Cuban heels add extra stature to Castro visit: Phil Davison reports from Santiago de Compostela on Fidel's trip to his father's Spanish homeland

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The Independent Online
HE CAME, as has become his custom, in two Soviet-built Ilyushin airliners. One was a decoy, to double the odds against any assassination attempt. Earlier, he had slept in hotel suite 148, instead of 146, doubling them again and confusing a room service waiter with an untouched breakfast.

His own cook, Toni 'El Negro' (Blackie), insisted on opening each mineral water bottle destined for el Jefe Maximo personally, to ensure none had been doctored. Paranoia could be Fidel Castro's middle name, and with some reason. The CIA is said to have once tried to 'eliminate' him with an exploding


Visiting the ancient Galician capital of Santiago de Compostela yesterday, near where his father was born, the 65-year-old Cuban leader showed he can still pull a crowd. Castro strolled through the town's narrow, winding streets, grinning and waving as a few dozen locals waved Cuban flags, shouted his name and chanted: 'Cuba Yes, Yankees No'.

Most residents appeared at their doorways or on balconies. Some tourists continued with their beer or mejillones (mussels) before metal chairs, tables and plates were sent crashing by the joint media and security circus.

A few residents produced polite applause but most looked bemused by the passing roadshow of scuffling, stumbling photographers and no-nonsense guardia civil, flown in from Madrid, in overalls and baseball caps.

Corine van Groningen, a young tourist from Utrecht, at first screamed with excitement when told who was at the heart of the surging throng. It could just as well have been Michael Jackson. When she spotted the grey-bearded, hatless figure in the olive fatigues, her reaction echoed that of most local residents. 'I don't like his ideas, not at all. But it's not every day you get to see a legend.'

The legend himself, who attended an Ibero-American summit in Madrid last week, then visited the opening of the Olympics in Barcelona and Expo '92 in Seville, did indeed look larger than life. Since his father was Galician, and Fidel stood head and shoulders above his hosts here, one could only surmise that his mother, a Cuban, was an extremely tall lady. Finally catching a glimpse of his boots as he walked up the gangway of a tuna fishing boat at Puebla del Caraminal, 36 miles from Santiago, reporters noted that two-inch 'Cuban' heels added somewhat to the legend's impact.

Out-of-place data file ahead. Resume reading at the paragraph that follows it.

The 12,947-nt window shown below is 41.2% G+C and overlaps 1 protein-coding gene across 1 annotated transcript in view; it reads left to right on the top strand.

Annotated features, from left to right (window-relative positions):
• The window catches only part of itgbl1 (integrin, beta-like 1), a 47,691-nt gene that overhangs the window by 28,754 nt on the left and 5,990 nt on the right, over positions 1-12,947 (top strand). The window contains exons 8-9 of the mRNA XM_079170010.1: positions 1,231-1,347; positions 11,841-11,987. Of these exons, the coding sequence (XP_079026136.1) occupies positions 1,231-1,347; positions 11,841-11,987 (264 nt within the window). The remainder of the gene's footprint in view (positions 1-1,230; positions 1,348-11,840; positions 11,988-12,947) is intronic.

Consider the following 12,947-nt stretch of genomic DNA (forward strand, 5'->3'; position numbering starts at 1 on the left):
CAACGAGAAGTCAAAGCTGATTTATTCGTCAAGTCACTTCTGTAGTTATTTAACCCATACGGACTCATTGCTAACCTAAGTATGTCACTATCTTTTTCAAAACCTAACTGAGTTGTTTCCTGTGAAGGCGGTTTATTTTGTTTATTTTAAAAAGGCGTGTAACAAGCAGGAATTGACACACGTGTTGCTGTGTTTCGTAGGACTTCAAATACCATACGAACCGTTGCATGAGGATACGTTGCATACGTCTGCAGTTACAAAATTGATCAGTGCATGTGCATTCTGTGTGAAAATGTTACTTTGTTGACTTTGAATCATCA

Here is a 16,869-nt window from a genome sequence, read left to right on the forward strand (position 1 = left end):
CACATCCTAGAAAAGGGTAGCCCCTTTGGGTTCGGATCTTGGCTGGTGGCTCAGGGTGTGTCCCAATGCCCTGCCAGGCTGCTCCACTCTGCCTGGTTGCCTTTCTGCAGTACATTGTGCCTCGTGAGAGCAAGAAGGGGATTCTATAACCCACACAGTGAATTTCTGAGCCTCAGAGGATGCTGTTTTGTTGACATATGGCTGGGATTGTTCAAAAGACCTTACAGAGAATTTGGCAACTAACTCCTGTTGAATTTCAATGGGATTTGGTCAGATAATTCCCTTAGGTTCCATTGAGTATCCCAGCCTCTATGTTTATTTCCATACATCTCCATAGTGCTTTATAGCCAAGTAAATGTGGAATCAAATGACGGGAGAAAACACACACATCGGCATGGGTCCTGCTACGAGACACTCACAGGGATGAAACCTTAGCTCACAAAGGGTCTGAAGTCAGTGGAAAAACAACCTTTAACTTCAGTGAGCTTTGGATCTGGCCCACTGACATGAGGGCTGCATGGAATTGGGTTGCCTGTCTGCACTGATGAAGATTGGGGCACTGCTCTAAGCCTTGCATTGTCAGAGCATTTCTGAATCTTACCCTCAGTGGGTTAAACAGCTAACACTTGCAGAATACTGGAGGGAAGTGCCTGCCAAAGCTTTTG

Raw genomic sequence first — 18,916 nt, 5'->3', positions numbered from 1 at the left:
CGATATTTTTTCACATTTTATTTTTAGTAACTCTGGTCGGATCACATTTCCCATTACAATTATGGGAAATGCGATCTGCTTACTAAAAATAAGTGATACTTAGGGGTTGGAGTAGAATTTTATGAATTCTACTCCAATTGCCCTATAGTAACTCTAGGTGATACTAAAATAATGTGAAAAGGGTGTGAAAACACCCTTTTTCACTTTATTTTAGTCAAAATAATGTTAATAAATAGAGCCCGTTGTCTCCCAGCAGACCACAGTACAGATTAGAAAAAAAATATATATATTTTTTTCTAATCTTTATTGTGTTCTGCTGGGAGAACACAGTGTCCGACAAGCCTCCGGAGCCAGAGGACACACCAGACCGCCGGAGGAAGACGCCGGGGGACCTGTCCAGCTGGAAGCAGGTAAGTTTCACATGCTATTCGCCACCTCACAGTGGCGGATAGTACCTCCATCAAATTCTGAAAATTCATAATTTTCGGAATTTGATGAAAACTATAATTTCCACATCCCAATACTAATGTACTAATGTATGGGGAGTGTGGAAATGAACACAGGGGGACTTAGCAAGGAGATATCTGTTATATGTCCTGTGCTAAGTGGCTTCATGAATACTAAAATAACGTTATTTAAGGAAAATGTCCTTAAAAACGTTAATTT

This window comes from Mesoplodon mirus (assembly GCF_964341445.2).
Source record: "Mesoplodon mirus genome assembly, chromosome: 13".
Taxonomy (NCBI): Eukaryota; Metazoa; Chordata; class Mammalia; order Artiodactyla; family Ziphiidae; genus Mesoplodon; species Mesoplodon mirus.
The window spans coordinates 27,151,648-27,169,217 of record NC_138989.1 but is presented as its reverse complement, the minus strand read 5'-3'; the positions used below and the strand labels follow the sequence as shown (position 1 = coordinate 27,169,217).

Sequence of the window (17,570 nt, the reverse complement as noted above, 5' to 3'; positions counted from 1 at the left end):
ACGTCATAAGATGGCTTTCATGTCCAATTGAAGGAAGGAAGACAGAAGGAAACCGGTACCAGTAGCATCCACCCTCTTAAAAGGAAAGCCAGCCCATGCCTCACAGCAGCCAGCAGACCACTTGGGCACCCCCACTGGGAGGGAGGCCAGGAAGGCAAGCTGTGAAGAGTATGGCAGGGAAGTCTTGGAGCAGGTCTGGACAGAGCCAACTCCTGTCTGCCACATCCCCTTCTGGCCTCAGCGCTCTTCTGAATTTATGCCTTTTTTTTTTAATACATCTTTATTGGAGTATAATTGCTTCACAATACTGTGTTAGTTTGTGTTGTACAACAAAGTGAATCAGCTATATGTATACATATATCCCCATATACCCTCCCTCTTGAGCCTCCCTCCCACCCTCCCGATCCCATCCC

After the guardia cleared a path through curious bystanders from the local xunta (provincial government) building, the Cuban leader entered Santiago's world-renowned Gothic cathedral and did what millions of pilgrims have done before him. At the Portico of Glory, just inside the entrance, he placed his palm against a carved central column, where the erosion from the touch of countless visitors has left five clear finger-shaped grooves. According to tradition, pilgrims can make five wishes, one for each finger, and one will be granted.

If the Cuban leader happened to wish for a horse, he may find the wish granted. A local livestock ranch plans to present him with an Arab thoroughbred called Demon Son of Jaja. Ronald Reagan received an animal of the same blood line from King Juan Carlos, the ranchers said.

The aggressive security around the Cuban leader here was possibly the result of a hiccup a day earlier in Seville, when an exiled Cuban opposition leader, an ex-schoolchum of Castro, Jose Ignacio Rasco, managed to get face to face with the great man in Cuba's pavilion at Expo '92. 'Fidel, you must change, change for your own good,' Mr Rasco said before security men gave him the heave-ho.

The Cuban leader's host here was Galicia's Prime Minister, Manuel Fraga, a minister under Franco and still the power behind the throne in Spain's conservative Popular Party. Mr Fraga is also a product of a Galician father and a Cuban mother. He and Castro are said to have struck up a friendship of 'good chemistry' during Mr Fraga's visit to Cuba last September.